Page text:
Some college and university sports teams have benefitted from additional ‘Good Lad’ workshops, run by the external Good Lad Initiative. These are targeted at male students, and aim to promote “positive masculinity”. The initiative focuses on bringing men into constructive conversations about gender and deconstructing the “lad” culture within sports teams.
Students have reported that the workshops create an avenue for further discussion on the topic of consent afterwards
If I have learnt nothing from my long-windedly-named degree, MSc in Evidence Based Social Intervention and Policy Evaluation, it is that interventions and policies should be backed by evidence. Of course, when there is no available evidence, then you have to make do, but if you can garner some sort of evidence, then that would be key.
There has been some attempt to evaluate the consent workshops in terms of satisfaction and changes in attitudes and knowledge. Orla White, an Oxford University Student Union (OUSU) representative who is involved in training student facilitators for Oxford’s consent workshops, explains, “We have three years’ worth of feedback data, spanning from 2014 to 2016. This data indicates really high levels of satisfaction with the consent workshop project, and also shows some really interesting developments in students’ attitude towards, and knowledge around, consent.” OUSU plans to trial other forms of surveying and feedback collection over the next few years.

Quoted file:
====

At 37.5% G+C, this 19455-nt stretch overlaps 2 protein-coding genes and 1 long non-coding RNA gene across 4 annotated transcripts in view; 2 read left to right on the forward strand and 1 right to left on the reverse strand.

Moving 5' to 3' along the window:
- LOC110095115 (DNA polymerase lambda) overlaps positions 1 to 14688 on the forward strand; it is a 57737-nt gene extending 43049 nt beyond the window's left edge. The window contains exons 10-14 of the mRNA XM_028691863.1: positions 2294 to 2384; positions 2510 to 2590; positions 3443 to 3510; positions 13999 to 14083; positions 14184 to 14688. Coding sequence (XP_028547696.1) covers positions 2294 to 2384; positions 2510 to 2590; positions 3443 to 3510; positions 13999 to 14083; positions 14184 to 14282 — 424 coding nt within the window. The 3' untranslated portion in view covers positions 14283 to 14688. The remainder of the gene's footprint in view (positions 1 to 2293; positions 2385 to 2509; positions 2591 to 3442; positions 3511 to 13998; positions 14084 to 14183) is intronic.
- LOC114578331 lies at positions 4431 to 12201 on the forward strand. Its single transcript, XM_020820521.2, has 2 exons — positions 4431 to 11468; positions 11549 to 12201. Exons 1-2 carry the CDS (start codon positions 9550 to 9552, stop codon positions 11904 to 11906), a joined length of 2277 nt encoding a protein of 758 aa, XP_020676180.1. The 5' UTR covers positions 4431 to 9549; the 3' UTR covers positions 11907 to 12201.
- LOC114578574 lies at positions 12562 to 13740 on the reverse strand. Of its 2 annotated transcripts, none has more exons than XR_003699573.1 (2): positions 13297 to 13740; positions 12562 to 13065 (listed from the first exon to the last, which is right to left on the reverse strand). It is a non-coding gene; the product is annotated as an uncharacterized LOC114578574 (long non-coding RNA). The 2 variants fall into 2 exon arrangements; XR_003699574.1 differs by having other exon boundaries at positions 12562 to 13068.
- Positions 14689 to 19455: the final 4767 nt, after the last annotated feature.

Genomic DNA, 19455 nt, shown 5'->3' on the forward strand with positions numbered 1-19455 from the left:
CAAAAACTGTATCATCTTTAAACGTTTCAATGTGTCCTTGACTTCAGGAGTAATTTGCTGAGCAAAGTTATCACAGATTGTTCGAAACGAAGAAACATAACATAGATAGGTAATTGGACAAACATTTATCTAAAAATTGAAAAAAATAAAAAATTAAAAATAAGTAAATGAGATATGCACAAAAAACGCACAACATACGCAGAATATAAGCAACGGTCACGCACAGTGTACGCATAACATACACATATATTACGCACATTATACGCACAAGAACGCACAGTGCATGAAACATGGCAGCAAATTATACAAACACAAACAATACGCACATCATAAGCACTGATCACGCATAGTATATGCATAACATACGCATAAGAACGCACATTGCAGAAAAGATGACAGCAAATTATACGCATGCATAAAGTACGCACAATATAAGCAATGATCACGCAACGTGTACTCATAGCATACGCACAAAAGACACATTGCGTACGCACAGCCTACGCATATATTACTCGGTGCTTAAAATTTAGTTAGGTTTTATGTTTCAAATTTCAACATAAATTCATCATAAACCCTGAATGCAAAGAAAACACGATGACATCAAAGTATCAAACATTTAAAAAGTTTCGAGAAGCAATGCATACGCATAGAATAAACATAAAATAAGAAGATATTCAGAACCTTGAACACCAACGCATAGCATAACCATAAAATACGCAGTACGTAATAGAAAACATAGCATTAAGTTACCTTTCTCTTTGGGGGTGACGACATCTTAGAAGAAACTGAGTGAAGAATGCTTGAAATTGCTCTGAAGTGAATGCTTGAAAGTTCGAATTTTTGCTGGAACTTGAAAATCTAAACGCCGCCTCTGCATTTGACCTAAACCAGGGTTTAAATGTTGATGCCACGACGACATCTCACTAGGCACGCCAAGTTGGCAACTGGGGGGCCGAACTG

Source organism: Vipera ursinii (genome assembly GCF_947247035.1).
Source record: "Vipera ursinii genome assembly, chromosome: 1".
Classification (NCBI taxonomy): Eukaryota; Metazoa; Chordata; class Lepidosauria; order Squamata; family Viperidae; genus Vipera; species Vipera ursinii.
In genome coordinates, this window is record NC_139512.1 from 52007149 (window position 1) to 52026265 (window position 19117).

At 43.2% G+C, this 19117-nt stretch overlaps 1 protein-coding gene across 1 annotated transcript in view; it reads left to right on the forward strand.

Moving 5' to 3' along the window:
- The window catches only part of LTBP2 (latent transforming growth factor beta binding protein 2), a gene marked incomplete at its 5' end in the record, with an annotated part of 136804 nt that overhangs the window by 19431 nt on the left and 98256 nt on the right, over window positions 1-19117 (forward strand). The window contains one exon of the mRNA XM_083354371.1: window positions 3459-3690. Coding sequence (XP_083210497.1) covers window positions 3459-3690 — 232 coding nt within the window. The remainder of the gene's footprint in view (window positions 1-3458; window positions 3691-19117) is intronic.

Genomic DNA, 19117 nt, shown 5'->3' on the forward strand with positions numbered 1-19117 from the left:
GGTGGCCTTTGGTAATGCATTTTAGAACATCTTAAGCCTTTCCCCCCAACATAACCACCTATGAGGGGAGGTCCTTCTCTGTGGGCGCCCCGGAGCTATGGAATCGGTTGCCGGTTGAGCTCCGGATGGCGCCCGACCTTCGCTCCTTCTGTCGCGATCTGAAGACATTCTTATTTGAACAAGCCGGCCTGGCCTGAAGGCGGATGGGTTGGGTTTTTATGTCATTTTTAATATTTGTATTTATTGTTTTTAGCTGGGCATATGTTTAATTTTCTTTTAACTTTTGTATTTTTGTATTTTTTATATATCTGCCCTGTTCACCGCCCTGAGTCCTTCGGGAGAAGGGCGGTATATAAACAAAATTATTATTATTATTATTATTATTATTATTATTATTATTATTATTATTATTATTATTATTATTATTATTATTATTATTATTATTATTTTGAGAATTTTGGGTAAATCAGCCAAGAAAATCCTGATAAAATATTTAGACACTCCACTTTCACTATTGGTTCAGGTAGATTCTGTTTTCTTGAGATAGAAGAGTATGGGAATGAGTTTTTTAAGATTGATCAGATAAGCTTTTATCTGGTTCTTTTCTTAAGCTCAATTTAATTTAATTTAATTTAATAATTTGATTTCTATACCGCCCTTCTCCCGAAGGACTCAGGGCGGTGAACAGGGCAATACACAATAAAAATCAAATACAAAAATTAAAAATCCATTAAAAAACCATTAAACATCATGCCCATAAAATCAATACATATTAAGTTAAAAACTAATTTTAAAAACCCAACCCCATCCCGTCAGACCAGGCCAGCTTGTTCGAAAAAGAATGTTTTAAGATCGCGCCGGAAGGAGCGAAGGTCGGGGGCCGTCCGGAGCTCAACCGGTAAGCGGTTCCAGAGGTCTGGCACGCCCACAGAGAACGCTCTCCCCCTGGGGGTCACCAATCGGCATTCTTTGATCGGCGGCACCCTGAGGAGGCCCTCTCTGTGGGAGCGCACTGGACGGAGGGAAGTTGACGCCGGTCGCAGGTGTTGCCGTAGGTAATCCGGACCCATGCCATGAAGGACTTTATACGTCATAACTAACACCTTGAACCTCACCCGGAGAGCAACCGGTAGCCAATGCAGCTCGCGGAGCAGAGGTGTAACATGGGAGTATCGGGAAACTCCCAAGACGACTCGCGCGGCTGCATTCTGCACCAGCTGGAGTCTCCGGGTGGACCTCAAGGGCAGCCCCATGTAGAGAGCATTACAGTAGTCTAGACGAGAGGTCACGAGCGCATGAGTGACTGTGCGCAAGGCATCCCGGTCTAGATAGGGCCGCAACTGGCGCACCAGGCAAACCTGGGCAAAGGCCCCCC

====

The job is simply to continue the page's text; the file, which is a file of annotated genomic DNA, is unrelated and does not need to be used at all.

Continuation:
Whilst this and the attempt of the university to address the issue of sexual violence is to be commended, there is perhaps room for more formal and rigorous monitoring and evaluation to assess the effectiveness of the programmes that have been run.
A recent OxPolicy (the Oxford student think tank) report looking at effective sexual violence prevent programmes in universities found no literature on the effectiveness of consent workshops. This highlights a gap in the literature, meaning that those looking to run workshops have little evidence-based guidance to follow.
In brief, the OxPolicy report found that: bystander programmes, and programmes which are targeted, interactive and involve repeated, frequent sessions are recommended.
Bystander interventions teach community members how to intervene in situations that involve sexual and relationship violence. For example, interrupting situations that could lead to an assault, interrupting during an incident, speaking out against social norms that support sexual and relationship violence, and developing skills to be effective and supportive allies to survivors.
One benefit of bystander programmes, outlined by Newlands & Donohue (whose review of sexual violence prevention programmes on college campuses was included in the OxPolicy report), is that they frame males, “as potential allies rather than potential rapists, therefore, providing, an opportunity to target attitudes and behaviours while decreasing the likelihood of fostering backlash or animosity on the part of the participants.” OUSU previously ran Bystander Invervention Workshops, however, these have been largely unused over the past two years.
Bystander interventions teach community members how to intervene in situations that involve sexual and relationship violence